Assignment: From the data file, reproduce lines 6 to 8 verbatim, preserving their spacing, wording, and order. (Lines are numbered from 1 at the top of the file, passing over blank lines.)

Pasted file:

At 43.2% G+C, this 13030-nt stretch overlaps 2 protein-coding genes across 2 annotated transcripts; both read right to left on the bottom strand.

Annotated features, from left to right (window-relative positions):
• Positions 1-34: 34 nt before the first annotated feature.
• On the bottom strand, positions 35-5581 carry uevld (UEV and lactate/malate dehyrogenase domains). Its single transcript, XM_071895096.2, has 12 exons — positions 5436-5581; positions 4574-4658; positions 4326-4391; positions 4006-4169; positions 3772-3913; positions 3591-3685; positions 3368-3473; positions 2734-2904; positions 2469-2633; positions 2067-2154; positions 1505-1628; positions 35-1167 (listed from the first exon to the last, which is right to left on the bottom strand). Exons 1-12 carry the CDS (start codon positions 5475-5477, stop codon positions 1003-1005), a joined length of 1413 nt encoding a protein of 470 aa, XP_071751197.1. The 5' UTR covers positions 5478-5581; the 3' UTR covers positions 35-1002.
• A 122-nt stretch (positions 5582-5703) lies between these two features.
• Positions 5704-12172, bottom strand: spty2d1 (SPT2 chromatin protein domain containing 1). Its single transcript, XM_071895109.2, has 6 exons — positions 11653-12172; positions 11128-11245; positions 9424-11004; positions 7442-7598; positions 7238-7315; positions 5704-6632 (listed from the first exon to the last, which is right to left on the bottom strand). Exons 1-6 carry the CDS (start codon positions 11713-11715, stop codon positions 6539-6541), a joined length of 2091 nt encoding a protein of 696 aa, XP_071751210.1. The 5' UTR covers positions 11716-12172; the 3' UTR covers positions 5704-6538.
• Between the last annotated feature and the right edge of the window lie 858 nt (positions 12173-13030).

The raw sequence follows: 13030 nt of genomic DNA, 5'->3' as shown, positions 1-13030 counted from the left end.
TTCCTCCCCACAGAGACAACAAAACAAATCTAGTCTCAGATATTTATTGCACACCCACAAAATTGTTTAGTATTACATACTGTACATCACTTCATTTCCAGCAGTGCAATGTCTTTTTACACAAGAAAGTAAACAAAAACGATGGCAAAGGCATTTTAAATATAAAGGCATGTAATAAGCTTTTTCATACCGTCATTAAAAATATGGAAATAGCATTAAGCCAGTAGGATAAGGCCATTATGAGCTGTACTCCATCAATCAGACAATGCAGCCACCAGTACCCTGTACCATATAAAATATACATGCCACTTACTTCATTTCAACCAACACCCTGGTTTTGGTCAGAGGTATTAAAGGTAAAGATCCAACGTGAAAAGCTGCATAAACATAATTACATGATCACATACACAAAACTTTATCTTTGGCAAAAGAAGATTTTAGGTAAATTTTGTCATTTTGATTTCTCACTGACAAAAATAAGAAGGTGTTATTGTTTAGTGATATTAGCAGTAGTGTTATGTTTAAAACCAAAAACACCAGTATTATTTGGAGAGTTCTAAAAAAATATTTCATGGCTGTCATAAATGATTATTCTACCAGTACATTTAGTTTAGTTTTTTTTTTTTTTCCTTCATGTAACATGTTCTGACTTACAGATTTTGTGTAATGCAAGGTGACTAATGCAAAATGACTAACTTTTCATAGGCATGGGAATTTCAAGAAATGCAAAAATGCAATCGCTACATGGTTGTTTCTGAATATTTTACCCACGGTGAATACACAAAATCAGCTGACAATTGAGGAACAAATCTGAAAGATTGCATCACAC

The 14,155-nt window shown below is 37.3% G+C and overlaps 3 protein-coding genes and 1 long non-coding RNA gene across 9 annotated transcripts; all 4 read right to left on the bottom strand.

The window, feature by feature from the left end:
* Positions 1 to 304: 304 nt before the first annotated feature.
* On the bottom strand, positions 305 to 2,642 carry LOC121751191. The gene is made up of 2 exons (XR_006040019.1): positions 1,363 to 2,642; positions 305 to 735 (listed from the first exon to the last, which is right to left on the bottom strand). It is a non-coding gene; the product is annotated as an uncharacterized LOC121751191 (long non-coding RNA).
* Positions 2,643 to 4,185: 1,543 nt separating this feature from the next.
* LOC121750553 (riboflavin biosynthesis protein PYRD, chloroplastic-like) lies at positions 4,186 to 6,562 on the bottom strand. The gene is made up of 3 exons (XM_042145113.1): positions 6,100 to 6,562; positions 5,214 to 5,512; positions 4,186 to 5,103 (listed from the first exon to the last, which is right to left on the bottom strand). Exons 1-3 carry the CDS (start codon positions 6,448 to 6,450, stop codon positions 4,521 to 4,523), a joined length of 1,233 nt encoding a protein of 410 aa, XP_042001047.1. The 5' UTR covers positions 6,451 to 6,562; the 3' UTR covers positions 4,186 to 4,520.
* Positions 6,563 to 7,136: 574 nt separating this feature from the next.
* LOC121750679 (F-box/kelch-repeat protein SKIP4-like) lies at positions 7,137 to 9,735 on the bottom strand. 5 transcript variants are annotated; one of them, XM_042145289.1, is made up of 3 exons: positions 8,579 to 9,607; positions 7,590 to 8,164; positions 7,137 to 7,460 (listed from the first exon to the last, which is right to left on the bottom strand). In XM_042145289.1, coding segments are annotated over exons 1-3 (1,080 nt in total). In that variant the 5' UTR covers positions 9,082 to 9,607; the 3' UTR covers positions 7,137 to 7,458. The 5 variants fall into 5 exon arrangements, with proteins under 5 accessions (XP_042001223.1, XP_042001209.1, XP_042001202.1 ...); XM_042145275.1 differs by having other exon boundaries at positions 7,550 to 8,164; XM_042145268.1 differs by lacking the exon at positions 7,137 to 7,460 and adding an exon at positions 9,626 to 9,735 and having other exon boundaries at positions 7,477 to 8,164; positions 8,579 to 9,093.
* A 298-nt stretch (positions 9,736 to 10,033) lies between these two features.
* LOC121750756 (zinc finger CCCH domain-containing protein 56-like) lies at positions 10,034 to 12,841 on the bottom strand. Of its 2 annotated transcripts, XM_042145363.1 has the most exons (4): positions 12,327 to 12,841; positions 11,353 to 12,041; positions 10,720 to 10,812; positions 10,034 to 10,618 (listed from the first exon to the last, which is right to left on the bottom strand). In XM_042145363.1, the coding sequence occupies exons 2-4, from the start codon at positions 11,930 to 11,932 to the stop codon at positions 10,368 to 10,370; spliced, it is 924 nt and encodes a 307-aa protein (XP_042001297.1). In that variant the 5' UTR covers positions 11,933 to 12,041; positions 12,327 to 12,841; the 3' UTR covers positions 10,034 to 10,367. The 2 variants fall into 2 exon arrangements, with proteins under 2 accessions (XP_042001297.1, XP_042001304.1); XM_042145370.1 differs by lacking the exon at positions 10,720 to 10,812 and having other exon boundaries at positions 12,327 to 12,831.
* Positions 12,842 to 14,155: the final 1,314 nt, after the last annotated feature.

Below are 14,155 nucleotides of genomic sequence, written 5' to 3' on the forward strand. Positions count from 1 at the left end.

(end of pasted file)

• Positions 5704-12172, bottom strand: spty2d1 (SPT2 chromatin protein domain containing 1). Its single transcript, XM_071895109.2, has 6 exons — positions 11653-12172; positions 11128-11245; positions 9424-11004; positions 7442-7598; positions 7238-7315; positions 5704-6632 (listed from the first exon to the last, which is right to left on the bottom strand). Exons 1-6 carry the CDS (start codon positions 11713-11715, stop codon positions 6539-6541), a joined length of 2091 nt encoding a protein of 696 aa, XP_071751210.1. The 5' UTR covers positions 11716-12172; the 3' UTR covers positions 5704-6538.
• Between the last annotated feature and the right edge of the window lie 858 nt (positions 12173-13030).

The raw sequence follows: 13030 nt of genomic DNA, 5'->3' as shown, positions 1-13030 counted from the left end.